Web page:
Inspired by the flavors of Provence this rustic Provençal vegetable soup is packed with some of the region's best vegetables.
With summer coming to an end and the official start of fall just around the corner, I find myself once again in that limbo period. It’s that predictable time of year when pumpkin and spice starts popping up everywhere while I’m still scrambling to make the best of the last days of summer.
So before we all get buried under the inevitable onslaught of pumpkin everything, and are relegated to cool weather staples like winter squash and root vegetables for a while, let’s take a moment to enjoy those last late summer/early fall vegetables with a bowl of Provençal vegetable soup .
The markets are still overflowing with produce and making a Provençal inspired soup is perhaps the easiest and most comforting way to put them to good use. A soup might at first seem like an unusual choice given the lingering heat, but it’s awfully good now that the evenings are getting cooler and it needn’t be served piping hot, and is actually quite good served chilled as well.
The soup itself is inspired by the flavors of Provence; there are tomatoes, zucchini, eggplant, fennel and olives all married together with a generous amount of olive oil, garlic and herbs. I just love this flavorful combination of vegetables reminiscent of a ratatouille but in soup form and without all the sautéing that’s usually involved.
How to make Provencal vegetable soup:
- The vegetables are tossed together with the olive oil, garlic and herbs, and then first roasted to lock in all the flavors. The benefit of roasting them first are vegetables that are tender and slightly caramelized around the edges and that better maintain their shape, flavor and color in the soup.
- Once roasted the vegetables are then briefly simmered together in a fragrant tomato broth, helping to create a deeply flavorful dish that's chock-full of seasonal vegetables.
- It’s a rustic sort of soup and like most soups is even tastier the next day, so go ahead and make a big batch for the week.
More recipes from Provence:
Provencal Vegetable Soup
Inspired by the flavors of Provence this rustic Provençal tomato vegetable soup is packed with some of the region’s best vegetables.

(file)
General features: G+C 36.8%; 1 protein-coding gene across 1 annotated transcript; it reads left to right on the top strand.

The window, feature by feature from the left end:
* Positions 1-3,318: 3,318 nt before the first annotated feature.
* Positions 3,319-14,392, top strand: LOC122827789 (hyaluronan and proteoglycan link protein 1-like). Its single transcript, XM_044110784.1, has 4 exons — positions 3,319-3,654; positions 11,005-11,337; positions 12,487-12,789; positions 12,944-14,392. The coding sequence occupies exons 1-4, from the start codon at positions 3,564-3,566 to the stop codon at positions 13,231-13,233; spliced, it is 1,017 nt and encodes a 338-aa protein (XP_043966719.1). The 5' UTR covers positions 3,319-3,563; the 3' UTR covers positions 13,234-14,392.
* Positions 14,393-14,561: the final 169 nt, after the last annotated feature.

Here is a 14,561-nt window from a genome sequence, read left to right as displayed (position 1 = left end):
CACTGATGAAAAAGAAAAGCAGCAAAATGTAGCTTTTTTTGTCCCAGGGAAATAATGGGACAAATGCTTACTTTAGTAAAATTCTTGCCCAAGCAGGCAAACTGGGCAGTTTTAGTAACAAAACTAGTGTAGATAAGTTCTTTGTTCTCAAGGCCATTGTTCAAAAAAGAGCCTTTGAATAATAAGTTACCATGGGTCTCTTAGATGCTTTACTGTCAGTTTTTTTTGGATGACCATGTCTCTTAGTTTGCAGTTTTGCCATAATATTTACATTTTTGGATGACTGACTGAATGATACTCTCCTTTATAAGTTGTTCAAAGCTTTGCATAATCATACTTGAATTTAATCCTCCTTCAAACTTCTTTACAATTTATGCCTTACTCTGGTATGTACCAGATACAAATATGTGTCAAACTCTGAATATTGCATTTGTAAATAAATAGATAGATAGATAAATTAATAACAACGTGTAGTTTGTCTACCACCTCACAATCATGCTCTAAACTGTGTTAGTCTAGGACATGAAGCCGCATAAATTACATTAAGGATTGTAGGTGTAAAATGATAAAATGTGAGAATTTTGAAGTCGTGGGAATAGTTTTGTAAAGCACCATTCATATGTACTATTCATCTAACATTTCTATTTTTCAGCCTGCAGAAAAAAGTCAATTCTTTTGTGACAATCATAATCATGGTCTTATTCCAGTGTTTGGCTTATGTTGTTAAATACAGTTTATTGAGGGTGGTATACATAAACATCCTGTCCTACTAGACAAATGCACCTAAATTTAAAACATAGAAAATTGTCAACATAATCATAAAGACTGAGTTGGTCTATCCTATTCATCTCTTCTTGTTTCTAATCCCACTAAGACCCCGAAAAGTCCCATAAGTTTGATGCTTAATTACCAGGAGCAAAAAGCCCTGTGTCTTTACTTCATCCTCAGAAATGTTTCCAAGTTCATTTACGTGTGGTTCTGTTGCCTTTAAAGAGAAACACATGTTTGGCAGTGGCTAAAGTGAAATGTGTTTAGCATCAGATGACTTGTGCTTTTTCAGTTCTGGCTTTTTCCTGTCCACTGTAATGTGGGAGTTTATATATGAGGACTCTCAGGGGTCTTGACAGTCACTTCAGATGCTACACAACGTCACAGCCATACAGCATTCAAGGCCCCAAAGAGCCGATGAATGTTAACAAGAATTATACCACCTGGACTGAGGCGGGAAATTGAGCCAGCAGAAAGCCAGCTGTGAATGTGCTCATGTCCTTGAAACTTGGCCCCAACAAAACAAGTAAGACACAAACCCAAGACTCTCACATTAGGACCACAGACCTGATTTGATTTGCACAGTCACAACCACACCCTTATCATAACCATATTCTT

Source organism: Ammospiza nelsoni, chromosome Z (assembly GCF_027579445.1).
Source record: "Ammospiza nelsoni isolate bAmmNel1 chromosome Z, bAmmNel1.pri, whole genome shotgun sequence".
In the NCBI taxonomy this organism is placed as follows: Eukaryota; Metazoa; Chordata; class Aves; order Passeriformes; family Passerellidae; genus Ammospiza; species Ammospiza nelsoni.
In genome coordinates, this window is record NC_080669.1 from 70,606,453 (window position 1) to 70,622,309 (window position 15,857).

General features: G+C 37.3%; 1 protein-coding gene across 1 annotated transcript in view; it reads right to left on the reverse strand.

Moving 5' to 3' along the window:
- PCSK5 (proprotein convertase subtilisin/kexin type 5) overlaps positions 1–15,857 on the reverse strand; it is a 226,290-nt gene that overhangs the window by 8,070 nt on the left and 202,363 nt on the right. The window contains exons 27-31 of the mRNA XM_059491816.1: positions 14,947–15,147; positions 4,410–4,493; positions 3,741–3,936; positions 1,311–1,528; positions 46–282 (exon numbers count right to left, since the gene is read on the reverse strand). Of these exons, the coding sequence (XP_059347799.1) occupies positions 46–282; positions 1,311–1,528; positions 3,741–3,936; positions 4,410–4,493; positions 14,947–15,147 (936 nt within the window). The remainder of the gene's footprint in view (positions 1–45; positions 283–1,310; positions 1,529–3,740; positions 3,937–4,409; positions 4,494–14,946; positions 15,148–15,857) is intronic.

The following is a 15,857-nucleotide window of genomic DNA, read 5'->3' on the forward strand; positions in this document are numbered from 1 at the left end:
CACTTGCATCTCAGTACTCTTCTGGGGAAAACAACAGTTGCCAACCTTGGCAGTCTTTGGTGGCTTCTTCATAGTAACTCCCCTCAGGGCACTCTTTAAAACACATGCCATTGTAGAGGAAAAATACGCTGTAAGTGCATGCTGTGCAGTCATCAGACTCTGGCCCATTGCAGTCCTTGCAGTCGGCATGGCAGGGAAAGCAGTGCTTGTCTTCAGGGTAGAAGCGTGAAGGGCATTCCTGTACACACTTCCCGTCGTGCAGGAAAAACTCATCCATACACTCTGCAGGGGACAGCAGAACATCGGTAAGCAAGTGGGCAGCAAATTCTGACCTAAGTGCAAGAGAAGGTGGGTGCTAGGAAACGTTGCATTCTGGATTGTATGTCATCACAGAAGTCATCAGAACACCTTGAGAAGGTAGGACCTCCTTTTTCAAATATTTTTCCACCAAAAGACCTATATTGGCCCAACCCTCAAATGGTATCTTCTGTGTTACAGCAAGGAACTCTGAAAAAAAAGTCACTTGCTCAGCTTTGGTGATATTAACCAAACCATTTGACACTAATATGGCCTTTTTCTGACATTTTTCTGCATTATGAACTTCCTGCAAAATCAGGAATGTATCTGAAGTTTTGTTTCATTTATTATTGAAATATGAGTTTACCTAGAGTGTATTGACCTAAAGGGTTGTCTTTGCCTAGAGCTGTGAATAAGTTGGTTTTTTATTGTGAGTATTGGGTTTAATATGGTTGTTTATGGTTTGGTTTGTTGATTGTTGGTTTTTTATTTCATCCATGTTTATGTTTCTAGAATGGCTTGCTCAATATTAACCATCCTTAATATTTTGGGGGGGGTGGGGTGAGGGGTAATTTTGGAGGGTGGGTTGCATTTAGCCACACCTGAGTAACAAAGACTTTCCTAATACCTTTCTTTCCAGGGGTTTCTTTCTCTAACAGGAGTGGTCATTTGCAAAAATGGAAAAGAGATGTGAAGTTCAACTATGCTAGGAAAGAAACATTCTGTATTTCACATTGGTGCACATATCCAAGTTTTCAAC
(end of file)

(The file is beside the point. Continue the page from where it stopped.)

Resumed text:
- 2 ½ Tablespoons/37ml extra-virgin olive oil (divided use)
- 1 teaspoon herbes de Provence
- 2 small garlic cloves, grated on a microplane (divided use)
- 1 teaspoon fine sea salt (divided use)
- ⅛th teaspoon freshly ground pepper
- 1/ 2 a medium eggplant, cubed
- 2 small zucchini, cubed
- 1 small fennel bulb, thinly sliced
- 2 large vine ripened or heirloom tomatoes, cut in half crosswise
- 1 teaspoon harissa paste
- 10oz/300ml strained tomatoes
- 10oz/300ml filtered water
- Preheat oven to 425°F. Line a rimmed baking sheet with parchment paper.
- Whisk together 2 Tablespoons of the olive oil, herbes de Provence, 1 clove of garlic, ½ teaspoon of sea salt and pepper in a small bowl.
- In a large bowl toss eggplant, zucchini and fennel with ⅔rds of the herbed oil and spread on parchment lined sheet. Brush tomatoes with remaining ⅓rd of herbed oil and place cut side up on baking sheet. Roast for 20 minutes, tossing chopped vegetables occasionally.
- When the vegetables are done, remove baking sheet from oven and flip tomatoes over. Using a pair of tongs, carefully remove the skin from the tomatoes and coarsely chop.
- Heat remaining olive oil in a large soup pot over medium-low heat. Add remaining, garlic clove, ½ tsp salt and harissa paste; cook, stirring frequently for 1 minute until extremely fragrant. Add roasted vegetables, strained tomatoes and filtered water and bring to a boil over high heat. Reduce heat to low; simmer, covered, 10-15 minutes.
- Ladle soup into bowls and serve.
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Amount Per Serving: Calories: 218Total Fat: 15gSaturated Fat: 2gTrans Fat: 0gUnsaturated Fat: 12gCholesterol: 0mgSodium: 370mgCarbohydrates: 22gFiber: 7gSugar: 9gProtein: 3g
Nutritional information for recipes contained on this website, such as calories, fat, carbs, etc. are only estimates and are not guaranteed to be accurate.
Sylvie Shirazi is the recipe developer and food photographer behind Gourmande in the Kitchen. For the last 10 years she's been making eating more healthfully easy and accessible with gluten-free, grain-free, paleo and vegan recipes that are free from processed ingredients.
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